Plus, you never know when you’ll stumble upon a mail-in-rebate for something you have already purchased. Mail-in-rebates really aren’t that difficult and only take a couple of minutes, a stamp and an envelope. Then you mail them off and a month or two later, there’s a check in the mail.
For more information about how to do mail-in-rebates, check out my post: Taking Advantage of Rebates.
Sale prices can be deceiving
Just because something has a sale tag on the shelf, that doesn’t mean it’s the lowest price. Remember how I was mentioning above that prices change all the time? Well the same goes for sale prices. You can purchase an item on sale this week for $2.99, then see it on sale the following week for $1.99. Know the prices of your most commonly purchased items and you’ll know when it’s really a good deal; don’t just trust a sale tag.
Check your store’s weekly ad
Most grocery stores and some super-stores (Target, Walmart, etc.) put out weekly ads. These advertise various sales and products they want people to purchase, even if they aren’t on sale. Most, if not all, grocery store ads include store coupons. Sometimes the coupons have to be handed over to actually get the price listed, so don’t forget to cut them out, rip them out or hand over the ad and tell the cashier which one’s to scan.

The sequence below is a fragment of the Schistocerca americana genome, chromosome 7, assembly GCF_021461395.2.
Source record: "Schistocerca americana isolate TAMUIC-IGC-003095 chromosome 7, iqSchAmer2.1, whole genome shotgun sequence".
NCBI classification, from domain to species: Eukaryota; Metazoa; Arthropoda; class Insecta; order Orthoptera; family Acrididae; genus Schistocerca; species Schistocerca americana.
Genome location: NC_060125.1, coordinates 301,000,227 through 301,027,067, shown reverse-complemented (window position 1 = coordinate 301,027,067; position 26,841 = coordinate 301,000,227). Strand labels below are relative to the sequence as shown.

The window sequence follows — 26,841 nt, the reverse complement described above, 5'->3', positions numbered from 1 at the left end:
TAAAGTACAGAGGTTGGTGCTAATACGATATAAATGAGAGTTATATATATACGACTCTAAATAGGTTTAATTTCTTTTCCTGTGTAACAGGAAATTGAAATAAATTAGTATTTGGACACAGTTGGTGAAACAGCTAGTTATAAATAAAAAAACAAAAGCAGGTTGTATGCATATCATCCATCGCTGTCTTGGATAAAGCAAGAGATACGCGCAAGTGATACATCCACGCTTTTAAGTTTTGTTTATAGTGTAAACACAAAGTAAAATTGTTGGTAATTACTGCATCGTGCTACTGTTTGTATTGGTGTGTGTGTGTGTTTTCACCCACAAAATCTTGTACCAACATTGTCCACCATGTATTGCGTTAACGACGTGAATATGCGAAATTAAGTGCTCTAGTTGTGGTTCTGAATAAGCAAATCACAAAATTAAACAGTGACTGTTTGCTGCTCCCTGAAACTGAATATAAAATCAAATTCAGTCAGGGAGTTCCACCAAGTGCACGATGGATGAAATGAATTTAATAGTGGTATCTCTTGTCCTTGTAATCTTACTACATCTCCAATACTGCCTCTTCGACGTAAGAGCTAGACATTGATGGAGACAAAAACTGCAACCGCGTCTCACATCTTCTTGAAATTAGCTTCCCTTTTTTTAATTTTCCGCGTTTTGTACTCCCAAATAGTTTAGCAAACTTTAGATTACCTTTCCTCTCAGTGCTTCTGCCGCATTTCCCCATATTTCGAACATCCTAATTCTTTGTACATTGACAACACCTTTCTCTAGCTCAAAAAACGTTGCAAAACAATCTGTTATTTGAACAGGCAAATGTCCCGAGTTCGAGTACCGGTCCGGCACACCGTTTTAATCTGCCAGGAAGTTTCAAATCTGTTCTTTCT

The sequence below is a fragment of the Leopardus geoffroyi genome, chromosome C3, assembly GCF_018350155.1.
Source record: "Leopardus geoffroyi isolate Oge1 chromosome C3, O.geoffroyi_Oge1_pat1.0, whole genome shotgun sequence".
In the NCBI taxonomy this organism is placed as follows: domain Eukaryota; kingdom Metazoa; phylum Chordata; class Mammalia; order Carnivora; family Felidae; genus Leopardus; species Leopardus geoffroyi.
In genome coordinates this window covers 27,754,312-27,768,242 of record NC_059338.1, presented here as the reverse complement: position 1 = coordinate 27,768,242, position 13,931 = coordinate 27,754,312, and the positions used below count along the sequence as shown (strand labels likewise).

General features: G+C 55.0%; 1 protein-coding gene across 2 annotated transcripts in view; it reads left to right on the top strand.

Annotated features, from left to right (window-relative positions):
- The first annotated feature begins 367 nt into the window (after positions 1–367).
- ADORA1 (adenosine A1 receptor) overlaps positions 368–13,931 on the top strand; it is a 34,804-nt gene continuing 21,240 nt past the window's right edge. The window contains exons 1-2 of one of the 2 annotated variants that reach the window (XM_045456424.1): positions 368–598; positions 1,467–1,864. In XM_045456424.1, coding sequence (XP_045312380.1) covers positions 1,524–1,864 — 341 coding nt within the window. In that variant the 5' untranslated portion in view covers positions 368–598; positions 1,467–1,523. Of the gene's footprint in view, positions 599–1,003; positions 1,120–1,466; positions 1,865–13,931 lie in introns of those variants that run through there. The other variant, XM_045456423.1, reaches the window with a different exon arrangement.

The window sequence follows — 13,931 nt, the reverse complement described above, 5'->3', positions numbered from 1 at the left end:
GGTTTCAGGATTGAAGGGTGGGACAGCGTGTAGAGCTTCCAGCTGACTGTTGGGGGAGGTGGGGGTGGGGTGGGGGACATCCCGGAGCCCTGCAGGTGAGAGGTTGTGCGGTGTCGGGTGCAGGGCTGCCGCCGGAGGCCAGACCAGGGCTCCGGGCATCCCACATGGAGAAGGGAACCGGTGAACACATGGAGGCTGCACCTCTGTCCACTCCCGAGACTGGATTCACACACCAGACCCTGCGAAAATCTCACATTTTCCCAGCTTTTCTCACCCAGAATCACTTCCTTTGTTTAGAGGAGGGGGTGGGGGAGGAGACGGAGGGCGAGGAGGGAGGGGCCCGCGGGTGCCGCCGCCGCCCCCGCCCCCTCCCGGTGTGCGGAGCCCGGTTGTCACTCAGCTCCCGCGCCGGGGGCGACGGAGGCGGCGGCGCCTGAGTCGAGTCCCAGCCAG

Knowing what items are on sale and have in-ad coupons ahead of time can help you stretch your grocery budget, plan your meals and stock-up on items at a much lower than normal price. This all comes down to saving money in the end.
Embrace loss leaders
Loss leaders are items that are marked WAY down to get customers into the store. Most people will end up buying more than the just the loss leader item since they’re already in the store.
Example: Fred Meyer (grocery store) will sometimes have the Tillamook 2 pound medium cheddar loaves for $3.99 with an in-ad coupon. There is usually a limit of 1, but who goes into a store for just 1 thing? See what they do there.